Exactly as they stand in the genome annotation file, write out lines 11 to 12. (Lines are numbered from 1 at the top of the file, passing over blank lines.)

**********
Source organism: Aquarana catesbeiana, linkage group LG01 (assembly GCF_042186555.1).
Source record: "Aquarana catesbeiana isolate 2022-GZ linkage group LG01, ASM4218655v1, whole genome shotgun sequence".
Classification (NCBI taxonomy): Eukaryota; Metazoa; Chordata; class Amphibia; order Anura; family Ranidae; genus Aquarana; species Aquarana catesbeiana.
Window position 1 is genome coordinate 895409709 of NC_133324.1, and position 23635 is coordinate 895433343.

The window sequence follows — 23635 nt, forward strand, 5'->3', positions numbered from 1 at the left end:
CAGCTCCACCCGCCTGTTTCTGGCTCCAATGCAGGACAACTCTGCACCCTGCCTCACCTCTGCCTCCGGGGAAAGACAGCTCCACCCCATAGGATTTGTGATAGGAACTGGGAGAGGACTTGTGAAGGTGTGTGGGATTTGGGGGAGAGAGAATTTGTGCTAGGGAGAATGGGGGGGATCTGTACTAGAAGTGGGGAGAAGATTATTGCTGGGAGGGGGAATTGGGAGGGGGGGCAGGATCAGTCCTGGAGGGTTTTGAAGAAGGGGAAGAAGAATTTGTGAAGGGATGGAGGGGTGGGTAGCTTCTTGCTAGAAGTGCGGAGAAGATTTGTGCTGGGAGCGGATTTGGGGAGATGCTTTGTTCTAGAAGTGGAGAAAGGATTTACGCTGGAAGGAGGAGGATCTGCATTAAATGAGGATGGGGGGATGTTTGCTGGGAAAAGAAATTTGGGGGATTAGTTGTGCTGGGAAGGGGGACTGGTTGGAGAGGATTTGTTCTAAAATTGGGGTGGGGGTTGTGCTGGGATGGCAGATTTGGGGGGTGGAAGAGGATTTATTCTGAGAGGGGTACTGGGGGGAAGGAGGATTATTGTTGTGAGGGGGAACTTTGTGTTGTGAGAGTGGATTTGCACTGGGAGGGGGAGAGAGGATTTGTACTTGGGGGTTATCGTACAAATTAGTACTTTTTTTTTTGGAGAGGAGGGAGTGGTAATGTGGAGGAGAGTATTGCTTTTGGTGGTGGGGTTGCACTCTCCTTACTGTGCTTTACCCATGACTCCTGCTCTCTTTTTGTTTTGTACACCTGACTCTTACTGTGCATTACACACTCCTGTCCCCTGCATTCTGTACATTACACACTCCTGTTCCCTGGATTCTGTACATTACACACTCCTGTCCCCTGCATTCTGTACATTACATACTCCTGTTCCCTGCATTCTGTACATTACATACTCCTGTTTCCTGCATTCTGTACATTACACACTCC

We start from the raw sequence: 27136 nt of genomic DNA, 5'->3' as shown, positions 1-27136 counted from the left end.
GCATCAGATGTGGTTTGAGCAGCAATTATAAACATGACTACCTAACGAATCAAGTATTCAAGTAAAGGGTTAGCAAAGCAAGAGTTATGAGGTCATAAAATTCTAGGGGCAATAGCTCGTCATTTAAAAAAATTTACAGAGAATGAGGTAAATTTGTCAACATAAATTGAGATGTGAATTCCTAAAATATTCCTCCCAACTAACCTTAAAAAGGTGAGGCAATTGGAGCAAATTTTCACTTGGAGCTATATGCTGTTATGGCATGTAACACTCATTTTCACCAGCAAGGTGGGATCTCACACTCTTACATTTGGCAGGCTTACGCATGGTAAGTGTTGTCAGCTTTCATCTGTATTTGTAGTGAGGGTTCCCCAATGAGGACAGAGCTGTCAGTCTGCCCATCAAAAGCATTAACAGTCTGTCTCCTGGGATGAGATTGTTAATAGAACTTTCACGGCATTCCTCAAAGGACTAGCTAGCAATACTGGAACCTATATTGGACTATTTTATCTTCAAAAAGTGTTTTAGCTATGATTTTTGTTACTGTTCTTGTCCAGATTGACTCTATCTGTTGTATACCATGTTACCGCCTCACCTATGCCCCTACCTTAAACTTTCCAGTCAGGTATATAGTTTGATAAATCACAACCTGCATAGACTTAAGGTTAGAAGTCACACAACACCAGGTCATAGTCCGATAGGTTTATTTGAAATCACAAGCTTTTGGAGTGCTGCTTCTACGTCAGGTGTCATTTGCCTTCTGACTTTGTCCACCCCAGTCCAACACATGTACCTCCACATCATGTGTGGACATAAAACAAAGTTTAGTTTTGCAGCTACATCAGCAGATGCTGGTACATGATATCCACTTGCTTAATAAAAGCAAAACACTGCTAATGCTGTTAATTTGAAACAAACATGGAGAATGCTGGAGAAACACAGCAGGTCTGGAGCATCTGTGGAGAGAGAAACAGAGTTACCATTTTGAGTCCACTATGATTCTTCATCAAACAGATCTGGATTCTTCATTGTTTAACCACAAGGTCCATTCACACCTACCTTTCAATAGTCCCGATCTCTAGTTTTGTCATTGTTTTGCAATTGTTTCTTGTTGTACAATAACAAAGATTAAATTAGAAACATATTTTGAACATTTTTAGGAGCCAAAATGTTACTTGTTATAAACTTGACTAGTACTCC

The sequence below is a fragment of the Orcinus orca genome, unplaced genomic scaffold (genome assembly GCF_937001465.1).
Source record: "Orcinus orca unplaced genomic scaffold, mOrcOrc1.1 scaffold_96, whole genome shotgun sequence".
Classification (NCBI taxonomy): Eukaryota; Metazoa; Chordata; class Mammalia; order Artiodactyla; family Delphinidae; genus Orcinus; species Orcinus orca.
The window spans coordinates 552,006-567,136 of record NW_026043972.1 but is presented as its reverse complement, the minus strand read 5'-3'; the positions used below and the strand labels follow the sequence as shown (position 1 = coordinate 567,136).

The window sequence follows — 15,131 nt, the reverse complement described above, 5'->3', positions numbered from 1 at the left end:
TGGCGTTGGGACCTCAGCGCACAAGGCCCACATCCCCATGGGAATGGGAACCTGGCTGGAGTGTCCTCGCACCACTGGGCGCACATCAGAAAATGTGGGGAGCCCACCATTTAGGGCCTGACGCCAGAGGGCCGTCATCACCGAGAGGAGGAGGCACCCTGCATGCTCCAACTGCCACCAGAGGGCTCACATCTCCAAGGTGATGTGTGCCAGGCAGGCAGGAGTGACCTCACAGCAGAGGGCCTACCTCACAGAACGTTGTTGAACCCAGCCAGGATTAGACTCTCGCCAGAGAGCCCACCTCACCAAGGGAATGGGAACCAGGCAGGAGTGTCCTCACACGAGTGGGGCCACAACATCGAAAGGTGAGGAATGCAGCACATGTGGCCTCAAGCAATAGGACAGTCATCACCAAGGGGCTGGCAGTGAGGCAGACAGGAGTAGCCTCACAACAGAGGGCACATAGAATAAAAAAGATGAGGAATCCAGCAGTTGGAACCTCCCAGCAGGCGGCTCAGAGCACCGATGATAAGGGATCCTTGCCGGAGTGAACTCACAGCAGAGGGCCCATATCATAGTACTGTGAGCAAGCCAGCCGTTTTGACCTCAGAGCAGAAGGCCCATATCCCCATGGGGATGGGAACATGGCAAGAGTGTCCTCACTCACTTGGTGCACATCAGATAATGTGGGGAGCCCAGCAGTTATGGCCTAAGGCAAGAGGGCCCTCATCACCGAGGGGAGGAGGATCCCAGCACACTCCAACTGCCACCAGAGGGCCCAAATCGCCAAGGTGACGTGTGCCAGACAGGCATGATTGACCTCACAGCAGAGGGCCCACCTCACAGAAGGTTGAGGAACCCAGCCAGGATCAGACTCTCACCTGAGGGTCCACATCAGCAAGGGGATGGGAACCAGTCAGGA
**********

Classification (NCBI taxonomy): Eukaryota; Metazoa; Chordata; class Mammalia; order Artiodactyla; family Delphinidae; genus Orcinus; species Orcinus orca.
The window spans coordinates 552,006-567,136 of record NW_026043972.1 but is presented as its reverse complement, the minus strand read 5'-3'; the positions used below and the strand labels follow the sequence as shown (position 1 = coordinate 567,136).